Editor's note: Global Kids each month points us to their current favorite resources. Please take a moment and share some of yours, too, in the comments section. Also, we always value knowing what the knowledge-hungry leaders at GK are reading, watching and listening to, but in the spirit of full disclosure want to acknowledge (and appreciate) that two items in this month's list involve our research director, Mimi Ito, and our supporter, the MacArthur Foundation. Topping this month's list: "Are Virtual Worlds Over?" a provocative blog post by digital games guru Raph Koster, who provides a mostly pessimistic but insightful piece about the future of virtual worlds.
Often the emphasis in Digital Media and Learning is on K-12 education, and so social computing practices in higher education frequently receive less attention from researchers. A recently released five-year Mellon Foundation study on "Assessing the Future Landscape of Scholarly Communication," analyzed data from 160 interviewees in seven academic fields (and included data from an additional five disciplines from the research planning phase). The work spanned 45, mostly elite, research institutions, and ultimately concluded that not much has changed in faculty attitudes about where, and in what media, they publish scholarly articles and books, despite the perceptions of other instructional technologists that there have been radical transformations in digital reading and writing practices in the general population.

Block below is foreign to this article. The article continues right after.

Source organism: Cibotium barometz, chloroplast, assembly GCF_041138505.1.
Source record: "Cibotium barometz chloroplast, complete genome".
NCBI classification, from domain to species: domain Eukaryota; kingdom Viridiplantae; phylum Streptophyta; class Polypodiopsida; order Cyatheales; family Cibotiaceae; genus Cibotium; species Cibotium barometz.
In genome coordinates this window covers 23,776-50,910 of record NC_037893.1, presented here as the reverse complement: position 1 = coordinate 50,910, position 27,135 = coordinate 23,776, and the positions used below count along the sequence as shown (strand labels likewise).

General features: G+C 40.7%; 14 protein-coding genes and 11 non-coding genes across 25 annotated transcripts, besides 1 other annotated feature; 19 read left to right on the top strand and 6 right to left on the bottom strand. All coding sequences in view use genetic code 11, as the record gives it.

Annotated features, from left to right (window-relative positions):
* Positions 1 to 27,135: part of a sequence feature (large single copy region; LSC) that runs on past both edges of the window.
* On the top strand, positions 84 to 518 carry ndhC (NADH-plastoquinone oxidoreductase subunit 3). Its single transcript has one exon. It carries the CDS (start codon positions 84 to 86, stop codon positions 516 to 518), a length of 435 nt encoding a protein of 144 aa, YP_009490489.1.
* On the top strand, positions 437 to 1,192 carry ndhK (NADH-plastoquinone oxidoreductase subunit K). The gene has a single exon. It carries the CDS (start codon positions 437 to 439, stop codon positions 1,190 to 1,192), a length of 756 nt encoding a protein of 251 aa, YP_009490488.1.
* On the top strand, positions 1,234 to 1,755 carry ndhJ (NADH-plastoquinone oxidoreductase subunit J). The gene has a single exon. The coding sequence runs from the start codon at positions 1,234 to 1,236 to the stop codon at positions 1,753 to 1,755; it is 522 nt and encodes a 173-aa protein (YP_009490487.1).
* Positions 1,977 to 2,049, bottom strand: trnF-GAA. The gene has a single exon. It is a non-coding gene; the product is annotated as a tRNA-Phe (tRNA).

I recently had occasion to talk on the phone with someone whose posts on education and social media I follow with interest on Twitter. ToughLoveforX (his Twitter name) is a retired printer whose scan of the educational horizon in the digital age is as eagle-eyed as that of anyone I know. I follow him on Twitter because I know that, if I click through to one of the url’s he posts, I’m bound to find something good. When I asked him what he would do, if he could make one monumental change that would have an impact on the worlds of learning and social media, he said, “Scale John Seely Brown.” Perfectly to the point of my question. Perfectly Twitter. You cut right to the chase when you think in 140 characters or less. Scaling John Seely Brown is an awfully good idea.